New Bridges & Tunnels Are Saving Animals’ Lives & Avert Car Crashes

Unfortunately, traffic doesn’t stop moose and bears from crossing highways, nor it prevents smaller creatures from being smashed by vehicle tires.

Unfortunately, in a period of two years, along one highway in Utah, a cougar, three moose, two elk, 98 deer, and several raccoons were killed, making a total of 106 animals.

Moreover, in the US only, 21 species are threatened and endangered due to road mortalities, including the Alabama red-bellied turtles, the Californian bighorn sheep, and the Florida Key deer.  But, humans are also suffering, not just animals.

Around 200 die on a yearly basis in more than a million of vehicle crashes in the US, according to data provided by the National Highway Traffic Administration.

Could this new installed bridges reduce these high numbers?

Bridges & Tunnels to Help Animals & Humans

One solution has shown to be very helpful worldwide in reducing the collisions between vehicles and animals that are crossing roads, i.e. wildlife under- and overpasses.

Thanks to fencing and crossings that guide animals to go under or over the highways, we can get 85 to 95 percent of reductions, according to Rob Ament, road ecology program manager at the Western Transportation Institute at Montana State University.

This is the major reason why these bridges and tunnels that have been popular in Europe since the 50s are now appearing throughout the world. They usually look like regular overpasses for cars, but are filled with native flora.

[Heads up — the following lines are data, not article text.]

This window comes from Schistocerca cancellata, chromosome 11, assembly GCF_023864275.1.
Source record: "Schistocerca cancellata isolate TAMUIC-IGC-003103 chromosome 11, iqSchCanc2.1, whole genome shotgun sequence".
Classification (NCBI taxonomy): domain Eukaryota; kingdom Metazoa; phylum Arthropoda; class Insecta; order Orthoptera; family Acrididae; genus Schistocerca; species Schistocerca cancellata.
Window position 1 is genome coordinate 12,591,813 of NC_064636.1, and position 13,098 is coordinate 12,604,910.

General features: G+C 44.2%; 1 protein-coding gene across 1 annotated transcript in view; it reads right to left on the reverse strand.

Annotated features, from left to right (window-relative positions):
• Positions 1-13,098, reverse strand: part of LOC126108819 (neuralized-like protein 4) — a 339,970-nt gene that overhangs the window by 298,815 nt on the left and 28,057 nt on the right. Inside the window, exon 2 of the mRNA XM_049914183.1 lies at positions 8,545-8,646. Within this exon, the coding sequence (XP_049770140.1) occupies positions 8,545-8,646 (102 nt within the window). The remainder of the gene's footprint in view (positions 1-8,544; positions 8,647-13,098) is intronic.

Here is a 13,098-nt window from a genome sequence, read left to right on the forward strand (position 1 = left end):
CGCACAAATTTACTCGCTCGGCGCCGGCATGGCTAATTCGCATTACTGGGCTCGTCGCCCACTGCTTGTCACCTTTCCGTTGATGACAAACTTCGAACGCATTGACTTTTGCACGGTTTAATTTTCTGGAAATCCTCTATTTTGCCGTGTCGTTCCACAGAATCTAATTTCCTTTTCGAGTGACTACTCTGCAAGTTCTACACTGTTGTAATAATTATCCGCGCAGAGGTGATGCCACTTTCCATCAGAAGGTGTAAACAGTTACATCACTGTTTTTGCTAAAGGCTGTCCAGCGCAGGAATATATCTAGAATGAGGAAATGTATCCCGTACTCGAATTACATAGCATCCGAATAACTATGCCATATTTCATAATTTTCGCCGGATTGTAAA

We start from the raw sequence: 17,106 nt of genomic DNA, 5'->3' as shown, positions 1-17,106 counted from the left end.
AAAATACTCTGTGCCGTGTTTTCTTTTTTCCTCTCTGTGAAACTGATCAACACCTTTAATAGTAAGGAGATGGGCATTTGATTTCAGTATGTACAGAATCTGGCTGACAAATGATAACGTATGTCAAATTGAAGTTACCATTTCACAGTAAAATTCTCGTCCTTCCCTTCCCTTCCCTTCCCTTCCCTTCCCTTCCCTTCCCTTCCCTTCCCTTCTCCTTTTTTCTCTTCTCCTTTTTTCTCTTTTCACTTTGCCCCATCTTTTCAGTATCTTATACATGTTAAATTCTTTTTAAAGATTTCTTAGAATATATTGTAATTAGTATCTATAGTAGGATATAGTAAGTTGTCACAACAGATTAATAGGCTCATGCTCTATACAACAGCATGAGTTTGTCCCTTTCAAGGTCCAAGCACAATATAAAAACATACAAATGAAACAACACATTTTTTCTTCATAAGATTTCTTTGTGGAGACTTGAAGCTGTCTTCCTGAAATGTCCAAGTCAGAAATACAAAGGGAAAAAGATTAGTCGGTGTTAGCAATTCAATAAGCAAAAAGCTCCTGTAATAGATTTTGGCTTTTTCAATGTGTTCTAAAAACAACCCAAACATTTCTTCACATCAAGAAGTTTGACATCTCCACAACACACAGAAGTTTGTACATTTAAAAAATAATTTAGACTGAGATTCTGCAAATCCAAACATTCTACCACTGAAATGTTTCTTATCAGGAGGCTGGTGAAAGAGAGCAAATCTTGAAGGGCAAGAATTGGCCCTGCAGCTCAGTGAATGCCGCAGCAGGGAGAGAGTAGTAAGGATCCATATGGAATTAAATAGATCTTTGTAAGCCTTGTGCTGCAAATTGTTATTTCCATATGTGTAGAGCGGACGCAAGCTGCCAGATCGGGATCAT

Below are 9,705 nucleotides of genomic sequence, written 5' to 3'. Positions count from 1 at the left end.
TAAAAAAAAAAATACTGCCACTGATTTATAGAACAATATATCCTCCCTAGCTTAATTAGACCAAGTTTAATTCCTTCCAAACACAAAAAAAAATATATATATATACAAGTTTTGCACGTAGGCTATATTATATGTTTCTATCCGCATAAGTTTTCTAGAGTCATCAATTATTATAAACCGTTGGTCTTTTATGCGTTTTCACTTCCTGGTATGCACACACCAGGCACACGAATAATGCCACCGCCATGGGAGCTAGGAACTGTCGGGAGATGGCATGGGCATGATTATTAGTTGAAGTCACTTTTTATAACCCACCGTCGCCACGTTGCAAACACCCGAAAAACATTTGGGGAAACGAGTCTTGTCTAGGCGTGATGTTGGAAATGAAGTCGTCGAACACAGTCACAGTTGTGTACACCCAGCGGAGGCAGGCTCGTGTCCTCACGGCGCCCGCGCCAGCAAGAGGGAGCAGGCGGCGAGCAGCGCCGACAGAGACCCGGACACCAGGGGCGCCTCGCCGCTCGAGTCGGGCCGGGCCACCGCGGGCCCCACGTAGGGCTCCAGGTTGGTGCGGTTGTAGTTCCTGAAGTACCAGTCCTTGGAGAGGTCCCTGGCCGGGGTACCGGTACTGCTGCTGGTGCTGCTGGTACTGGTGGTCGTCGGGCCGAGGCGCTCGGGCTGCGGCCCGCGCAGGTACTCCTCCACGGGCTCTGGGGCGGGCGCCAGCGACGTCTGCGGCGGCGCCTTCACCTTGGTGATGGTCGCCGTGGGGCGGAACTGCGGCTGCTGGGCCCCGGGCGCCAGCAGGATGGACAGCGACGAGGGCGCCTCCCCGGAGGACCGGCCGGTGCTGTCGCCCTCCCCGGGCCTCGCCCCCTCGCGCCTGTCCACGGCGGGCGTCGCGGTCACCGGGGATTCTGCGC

The undercrossings that are beneath the highways are designed for shyer and smaller animals and may be invisible to drivers.

However, they’re helping a number of species, including gold monkeys and Brazilian pumas and London water voles. Ament is also working on installing wildlife crossings on highways which have been constructed yet in developing nations such as Bhutan.

There, there’s a high need for Asian elephants to traverse territory. He explains that it’s a lot easier and less expensive to build them in these mitigations during the construction of the road than to retrofit them like in the US and Canada.

Vital Constructions for Species Survival

It’s crucial to note that these crossings aren’t just of aid for the saving of individual animals, but also for the survival of species.

Namely, I-900 is an economically vital east-west lifeline and crosses high mountain passes in the Cascades where there are only few other roads.

However, a lot of the animals mostly want to go north to south and the ones south of the highway get trapped and bound by the highway to the north and with the Columbia river on the south, inbreeding was a potential issue.

Sources:

NATIONAL GEOGRAPHIC

OPB

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